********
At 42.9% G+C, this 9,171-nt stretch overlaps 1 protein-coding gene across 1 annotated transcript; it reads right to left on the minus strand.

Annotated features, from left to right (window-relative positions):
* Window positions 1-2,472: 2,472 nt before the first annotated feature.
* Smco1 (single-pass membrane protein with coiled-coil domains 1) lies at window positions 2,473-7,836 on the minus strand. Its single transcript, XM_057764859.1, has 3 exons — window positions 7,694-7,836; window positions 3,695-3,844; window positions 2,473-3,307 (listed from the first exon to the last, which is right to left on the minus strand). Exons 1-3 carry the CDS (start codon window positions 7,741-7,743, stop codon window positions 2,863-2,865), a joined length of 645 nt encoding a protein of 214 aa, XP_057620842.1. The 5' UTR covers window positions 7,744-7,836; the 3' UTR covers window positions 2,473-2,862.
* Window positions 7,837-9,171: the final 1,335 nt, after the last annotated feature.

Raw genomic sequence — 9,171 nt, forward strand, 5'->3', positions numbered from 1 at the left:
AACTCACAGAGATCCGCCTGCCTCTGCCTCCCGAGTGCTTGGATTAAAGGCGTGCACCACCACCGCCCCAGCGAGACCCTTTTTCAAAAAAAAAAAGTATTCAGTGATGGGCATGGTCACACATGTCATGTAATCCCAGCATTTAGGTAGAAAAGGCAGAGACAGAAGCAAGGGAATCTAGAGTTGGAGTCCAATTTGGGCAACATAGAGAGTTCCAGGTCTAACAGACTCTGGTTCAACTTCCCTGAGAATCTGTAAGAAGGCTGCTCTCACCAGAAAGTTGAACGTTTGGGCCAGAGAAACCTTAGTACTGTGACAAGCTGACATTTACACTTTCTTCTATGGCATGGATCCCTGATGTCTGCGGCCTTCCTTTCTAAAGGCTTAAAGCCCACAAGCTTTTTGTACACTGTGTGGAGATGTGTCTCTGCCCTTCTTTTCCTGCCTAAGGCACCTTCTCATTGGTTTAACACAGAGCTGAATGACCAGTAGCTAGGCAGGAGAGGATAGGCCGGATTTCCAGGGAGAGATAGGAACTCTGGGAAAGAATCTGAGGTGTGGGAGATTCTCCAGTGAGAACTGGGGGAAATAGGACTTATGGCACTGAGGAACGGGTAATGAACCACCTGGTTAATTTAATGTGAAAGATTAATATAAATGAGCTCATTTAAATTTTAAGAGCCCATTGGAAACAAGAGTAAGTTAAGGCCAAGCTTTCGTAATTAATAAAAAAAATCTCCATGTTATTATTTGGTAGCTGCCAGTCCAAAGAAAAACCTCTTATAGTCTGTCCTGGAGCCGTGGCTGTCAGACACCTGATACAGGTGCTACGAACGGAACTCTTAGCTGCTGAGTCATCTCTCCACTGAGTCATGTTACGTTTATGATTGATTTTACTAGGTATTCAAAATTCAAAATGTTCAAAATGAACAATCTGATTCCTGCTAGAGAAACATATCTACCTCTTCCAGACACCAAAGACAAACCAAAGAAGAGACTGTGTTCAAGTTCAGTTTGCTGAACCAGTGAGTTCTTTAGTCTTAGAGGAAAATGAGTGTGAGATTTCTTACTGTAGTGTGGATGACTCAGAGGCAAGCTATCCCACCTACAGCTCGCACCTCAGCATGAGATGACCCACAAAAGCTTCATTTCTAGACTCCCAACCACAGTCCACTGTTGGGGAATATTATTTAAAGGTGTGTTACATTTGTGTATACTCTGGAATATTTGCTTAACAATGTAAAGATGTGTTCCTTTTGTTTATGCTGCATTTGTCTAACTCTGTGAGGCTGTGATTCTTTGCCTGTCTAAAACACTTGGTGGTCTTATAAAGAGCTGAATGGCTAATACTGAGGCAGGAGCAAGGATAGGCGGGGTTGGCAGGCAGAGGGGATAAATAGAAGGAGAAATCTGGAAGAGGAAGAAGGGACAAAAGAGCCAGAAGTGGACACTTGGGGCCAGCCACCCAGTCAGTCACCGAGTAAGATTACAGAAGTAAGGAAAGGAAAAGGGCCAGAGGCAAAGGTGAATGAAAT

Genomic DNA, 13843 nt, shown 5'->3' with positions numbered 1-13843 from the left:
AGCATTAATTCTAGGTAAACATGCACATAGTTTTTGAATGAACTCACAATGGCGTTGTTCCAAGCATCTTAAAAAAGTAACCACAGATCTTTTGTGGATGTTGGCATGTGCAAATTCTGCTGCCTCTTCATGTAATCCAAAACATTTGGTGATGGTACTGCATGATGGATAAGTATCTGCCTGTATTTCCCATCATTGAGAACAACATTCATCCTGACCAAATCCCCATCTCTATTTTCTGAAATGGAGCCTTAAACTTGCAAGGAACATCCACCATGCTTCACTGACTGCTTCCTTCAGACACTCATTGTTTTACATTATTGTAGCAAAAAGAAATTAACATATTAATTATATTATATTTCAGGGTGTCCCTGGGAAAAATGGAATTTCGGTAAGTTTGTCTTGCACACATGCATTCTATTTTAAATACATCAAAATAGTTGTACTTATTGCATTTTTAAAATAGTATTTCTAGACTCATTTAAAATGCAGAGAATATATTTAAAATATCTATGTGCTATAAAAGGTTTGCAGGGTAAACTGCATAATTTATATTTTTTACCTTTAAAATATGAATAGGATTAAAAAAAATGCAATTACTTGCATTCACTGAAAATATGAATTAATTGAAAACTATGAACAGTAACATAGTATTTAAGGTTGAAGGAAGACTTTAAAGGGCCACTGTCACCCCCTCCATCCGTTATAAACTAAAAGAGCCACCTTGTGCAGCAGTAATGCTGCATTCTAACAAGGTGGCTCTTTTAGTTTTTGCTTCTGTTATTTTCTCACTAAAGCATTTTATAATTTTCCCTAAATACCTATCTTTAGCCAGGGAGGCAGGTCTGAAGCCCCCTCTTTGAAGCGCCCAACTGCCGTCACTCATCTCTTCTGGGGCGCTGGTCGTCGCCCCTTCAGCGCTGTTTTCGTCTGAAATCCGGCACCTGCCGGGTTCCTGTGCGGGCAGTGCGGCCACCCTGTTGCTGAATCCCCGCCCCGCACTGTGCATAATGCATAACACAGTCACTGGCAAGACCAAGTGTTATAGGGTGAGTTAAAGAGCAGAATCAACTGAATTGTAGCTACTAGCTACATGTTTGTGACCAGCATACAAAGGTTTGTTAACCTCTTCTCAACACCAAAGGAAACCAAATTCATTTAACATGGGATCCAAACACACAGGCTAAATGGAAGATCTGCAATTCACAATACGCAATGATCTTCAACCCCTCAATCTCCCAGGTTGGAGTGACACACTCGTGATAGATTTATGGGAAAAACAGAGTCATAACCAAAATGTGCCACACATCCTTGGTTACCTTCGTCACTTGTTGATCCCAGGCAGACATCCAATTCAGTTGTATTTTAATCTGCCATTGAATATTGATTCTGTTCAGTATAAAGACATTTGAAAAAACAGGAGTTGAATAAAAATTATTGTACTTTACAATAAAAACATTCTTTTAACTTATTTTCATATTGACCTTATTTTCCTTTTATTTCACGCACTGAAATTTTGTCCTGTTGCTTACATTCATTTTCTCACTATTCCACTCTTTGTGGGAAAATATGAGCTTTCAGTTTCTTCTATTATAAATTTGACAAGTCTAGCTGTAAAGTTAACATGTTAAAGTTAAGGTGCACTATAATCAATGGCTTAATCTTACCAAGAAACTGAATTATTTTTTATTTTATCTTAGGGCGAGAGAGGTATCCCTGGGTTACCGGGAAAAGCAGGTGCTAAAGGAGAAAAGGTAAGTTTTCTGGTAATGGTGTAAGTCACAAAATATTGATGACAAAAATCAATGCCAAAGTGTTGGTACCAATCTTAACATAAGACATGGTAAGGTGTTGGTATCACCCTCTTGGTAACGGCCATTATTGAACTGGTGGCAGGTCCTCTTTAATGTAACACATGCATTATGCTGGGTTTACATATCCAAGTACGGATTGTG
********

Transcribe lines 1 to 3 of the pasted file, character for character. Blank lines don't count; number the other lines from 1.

At 42.9% G+C, this 9,171-nt stretch overlaps 1 protein-coding gene across 1 annotated transcript; it reads right to left on the minus strand.

Annotated features, from left to right (window-relative positions):
* Window positions 1-2,472: 2,472 nt before the first annotated feature.